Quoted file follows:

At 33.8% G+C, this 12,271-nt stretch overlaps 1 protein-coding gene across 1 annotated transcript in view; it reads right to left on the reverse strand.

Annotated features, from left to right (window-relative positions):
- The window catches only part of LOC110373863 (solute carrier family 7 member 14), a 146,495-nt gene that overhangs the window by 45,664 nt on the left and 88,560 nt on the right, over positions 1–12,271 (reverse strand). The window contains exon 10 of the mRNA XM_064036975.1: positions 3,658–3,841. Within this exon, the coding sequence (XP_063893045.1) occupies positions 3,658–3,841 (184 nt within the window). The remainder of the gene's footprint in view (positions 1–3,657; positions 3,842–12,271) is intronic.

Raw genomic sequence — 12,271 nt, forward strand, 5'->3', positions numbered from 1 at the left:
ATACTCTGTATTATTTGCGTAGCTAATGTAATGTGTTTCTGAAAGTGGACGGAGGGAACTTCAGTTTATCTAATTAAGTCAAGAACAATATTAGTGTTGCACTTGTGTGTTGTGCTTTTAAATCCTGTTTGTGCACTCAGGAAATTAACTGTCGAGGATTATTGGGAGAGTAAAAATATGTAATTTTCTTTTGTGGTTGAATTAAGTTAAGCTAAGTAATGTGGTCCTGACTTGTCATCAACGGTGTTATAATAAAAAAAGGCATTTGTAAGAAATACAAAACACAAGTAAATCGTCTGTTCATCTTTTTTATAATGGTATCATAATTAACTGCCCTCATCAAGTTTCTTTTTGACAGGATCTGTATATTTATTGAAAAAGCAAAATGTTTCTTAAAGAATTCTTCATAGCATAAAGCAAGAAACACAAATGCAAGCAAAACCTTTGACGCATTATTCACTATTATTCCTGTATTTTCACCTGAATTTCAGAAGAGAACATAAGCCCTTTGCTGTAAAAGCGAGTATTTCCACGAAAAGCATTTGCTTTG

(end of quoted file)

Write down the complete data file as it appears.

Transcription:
At 33.8% G+C, this 12,271-nt stretch overlaps 1 protein-coding gene across 1 annotated transcript in view; it reads right to left on the reverse strand.

Annotated features, from left to right (window-relative positions):
- The window catches only part of LOC110373863 (solute carrier family 7 member 14), a 146,495-nt gene that overhangs the window by 45,664 nt on the left and 88,560 nt on the right, over positions 1–12,271 (reverse strand). The window contains exon 10 of the mRNA XM_064036975.1: positions 3,658–3,841. Within this exon, the coding sequence (XP_063893045.1) occupies positions 3,658–3,841 (184 nt within the window). The remainder of the gene's footprint in view (positions 1–3,657; positions 3,842–12,271) is intronic.

Raw genomic sequence — 12,271 nt, forward strand, 5'->3', positions numbered from 1 at the left:
ATACTCTGTATTATTTGCGTAGCTAATGTAATGTGTTTCTGAAAGTGGACGGAGGGAACTTCAGTTTATCTAATTAAGTCAAGAACAATATTAGTGTTGCACTTGTGTGTTGTGCTTTTAAATCCTGTTTGTGCACTCAGGAAATTAACTGTCGAGGATTATTGGGAGAGTAAAAATATGTAATTTTCTTTTGTGGTTGAATTAAGTTAAGCTAAGTAATGTGGTCCTGACTTGTCATCAACGGTGTTATAATAAAAAAAGGCATTTGTAAGAAATACAAAACACAAGTAAATCGTCTGTTCATCTTTTTTATAATGGTATCATAATTAACTGCCCTCATCAAGTTTCTTTTTGACAGGATCTGTATATTTATTGAAAAAGCAAAATGTTTCTTAAAGAATTCTTCATAGCATAAAGCAAGAAACACAAATGCAAGCAAAACCTTTGACGCATTATTCACTATTATTCCTGTATTTTCACCTGAATTTCAGAAGAGAACATAAGCCCTTTGCTGTAAAAGCGAGTATTTCCACGAAAAGCATTTGCTTTG